Here I am, sitting in the warmth of my little apartment in Vienna alone, on a cold, dreary Sunday with my mug of oatmeal and almond milk; my staple breakfast ever since I moved to Europe and figured dairy and I could no longer remain friends. I have a long list of things to do and errands to run before I head back home to Kerala, which I jotted down on a flimsy bit of paper staring right back at me almost as if to remind me that I need to buck up. Our yearly trip back home is something I look forward to, all year. People all around keep asking me if I miss living in India and honestly, the answer to that is no. However, what I do miss is the familiarity of the surroundings in my hometown Trivandrum; the joys of living in a home where your mum runs the kitchen; the fact that you can let the child inside you run free for a few, short, glorious days; no responsibilities, no “adulting.”
Anyway, let me get to the point. One question that I get almost on a daily basis is how I manage to “stay fit” in spite of loving food with a passion like no other. Today, given the fact that quite a number of us have health and weight issues or even gastroenteritis issues at very young ages, I am going to let you into one of the basic rules in my mum’s kitchen; a rule that has travelled with me to my own kitchen; a rule I would love for each of your kitchens to embrace; and a rule that I give almost all the credit to for “staying fit”. It is simple. “You can eat whatever you like, as long as it is cooked at home.” Sounds tedious? It honestly isn’t, just hear me out.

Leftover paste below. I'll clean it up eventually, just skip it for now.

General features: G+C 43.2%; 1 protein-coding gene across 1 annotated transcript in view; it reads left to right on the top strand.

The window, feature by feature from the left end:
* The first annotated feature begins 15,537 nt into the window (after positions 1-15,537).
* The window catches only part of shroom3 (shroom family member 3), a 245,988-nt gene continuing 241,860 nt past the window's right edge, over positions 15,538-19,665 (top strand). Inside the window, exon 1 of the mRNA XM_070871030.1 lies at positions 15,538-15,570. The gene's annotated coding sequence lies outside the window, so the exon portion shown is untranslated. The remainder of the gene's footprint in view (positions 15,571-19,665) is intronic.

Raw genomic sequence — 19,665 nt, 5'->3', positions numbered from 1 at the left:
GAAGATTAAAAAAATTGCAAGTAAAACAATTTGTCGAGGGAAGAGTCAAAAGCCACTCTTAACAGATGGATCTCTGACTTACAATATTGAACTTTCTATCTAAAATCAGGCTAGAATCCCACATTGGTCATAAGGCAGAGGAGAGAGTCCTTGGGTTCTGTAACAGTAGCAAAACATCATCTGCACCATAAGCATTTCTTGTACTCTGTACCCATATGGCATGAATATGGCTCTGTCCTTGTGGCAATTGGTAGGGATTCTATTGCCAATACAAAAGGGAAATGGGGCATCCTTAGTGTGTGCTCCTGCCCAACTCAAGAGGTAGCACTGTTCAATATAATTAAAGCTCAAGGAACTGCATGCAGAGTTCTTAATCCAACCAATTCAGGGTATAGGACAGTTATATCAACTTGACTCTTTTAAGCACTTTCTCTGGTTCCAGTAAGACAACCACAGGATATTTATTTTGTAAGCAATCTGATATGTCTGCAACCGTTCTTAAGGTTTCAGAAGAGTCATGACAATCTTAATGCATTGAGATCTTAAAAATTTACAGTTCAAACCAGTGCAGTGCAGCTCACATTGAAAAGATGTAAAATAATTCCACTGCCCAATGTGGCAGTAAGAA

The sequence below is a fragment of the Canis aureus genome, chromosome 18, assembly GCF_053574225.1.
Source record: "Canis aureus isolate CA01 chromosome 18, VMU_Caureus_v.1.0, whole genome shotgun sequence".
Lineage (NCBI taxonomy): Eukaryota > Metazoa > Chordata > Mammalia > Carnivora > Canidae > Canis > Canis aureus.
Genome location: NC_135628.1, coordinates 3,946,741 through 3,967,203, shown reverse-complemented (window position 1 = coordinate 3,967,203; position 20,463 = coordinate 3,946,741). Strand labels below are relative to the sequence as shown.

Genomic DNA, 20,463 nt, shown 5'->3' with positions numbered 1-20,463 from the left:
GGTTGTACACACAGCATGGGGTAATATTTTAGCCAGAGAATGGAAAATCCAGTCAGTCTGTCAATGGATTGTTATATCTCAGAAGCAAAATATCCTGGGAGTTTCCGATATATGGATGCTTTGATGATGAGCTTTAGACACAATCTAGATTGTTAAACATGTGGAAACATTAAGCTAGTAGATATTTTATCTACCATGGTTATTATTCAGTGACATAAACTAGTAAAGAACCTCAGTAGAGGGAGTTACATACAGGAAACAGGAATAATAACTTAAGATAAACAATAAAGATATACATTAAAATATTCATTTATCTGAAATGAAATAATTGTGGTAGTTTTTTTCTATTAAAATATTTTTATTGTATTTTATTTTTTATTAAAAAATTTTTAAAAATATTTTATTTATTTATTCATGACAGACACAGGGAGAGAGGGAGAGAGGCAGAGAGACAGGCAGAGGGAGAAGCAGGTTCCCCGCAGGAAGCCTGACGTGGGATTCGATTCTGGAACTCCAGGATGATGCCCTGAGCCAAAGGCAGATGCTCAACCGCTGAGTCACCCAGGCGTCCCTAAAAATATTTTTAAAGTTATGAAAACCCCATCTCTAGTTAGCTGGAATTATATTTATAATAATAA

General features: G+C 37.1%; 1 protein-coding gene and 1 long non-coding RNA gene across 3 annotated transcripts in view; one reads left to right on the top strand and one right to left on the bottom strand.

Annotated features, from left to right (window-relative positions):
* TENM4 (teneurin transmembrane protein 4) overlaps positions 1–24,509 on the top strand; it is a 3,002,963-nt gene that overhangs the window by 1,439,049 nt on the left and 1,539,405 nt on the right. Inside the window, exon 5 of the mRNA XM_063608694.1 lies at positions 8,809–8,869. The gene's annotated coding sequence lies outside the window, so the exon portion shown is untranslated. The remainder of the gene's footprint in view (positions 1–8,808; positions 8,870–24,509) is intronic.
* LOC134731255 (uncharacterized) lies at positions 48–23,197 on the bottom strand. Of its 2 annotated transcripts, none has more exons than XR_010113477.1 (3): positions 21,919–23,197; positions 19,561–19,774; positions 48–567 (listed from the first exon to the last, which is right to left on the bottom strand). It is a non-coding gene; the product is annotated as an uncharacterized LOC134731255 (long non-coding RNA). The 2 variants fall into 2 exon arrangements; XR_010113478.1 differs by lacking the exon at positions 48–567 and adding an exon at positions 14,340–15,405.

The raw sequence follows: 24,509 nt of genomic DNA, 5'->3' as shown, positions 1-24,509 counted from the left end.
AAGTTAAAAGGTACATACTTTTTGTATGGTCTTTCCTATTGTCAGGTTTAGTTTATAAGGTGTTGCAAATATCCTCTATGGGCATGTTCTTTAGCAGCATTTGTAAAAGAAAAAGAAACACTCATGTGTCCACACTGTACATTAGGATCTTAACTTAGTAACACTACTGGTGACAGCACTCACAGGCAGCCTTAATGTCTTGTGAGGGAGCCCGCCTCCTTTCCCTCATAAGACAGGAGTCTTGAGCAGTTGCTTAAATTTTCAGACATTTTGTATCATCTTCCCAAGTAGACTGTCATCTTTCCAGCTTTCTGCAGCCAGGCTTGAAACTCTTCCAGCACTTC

All through my childhood, every celebration or festival, every birthday or anniversary in the house would invariably hear my mother utter this one question. “What would you like to eat?” All our meals, sweets, cakes, desserts, snacks, everything was homemade, every single time. Eating out was a feat that we as a family resorted to only maybe once in a year or maybe even two. I admit there must have a time or two when I felt a tad jealous of my friends at school who would innocently brag about their weekly (and sometimes daily) family outing for dinner or the Chinese take out that would more often than not have a place in their lunch boxes the next day. At the same time my lunch box would have a humble but fresh meal cooked by my mum’s soft hands early in the morning and almost always boiled rice, some stir fried vegetables and a small cup of yoghurt. The little lunch box wrapped with a frayed lunch towel and generously doused in love I can still feel tugging at my heart so many years later.
That may bring you to a couple of questions. Why make the effort if you can just takeout? Why bother to cook a meal in these days when one has no time even to catch a decent shut eye? It’s food at the end of the day, does it matter if it’s cooked at home or in the restaurant?
Let me explain.
The thing about a home cooked meal is that you know every single ingredient that goes into the dish and in turn into your body. You will know for certain the meat is fresh, the vegetables washed and clean; you even get to choose the oil that works for you and you will for certain know that it’s not refried oil (a major carrier of carcinogens research says) that you are putting into your body. Anyone who has ever deep fried stuff at home knows the sheer quantity of oil that goes to waste later. Do you honestly think the restaurants throw out the oil every single time to make way for fresh oil for every dish they serve? I might think not.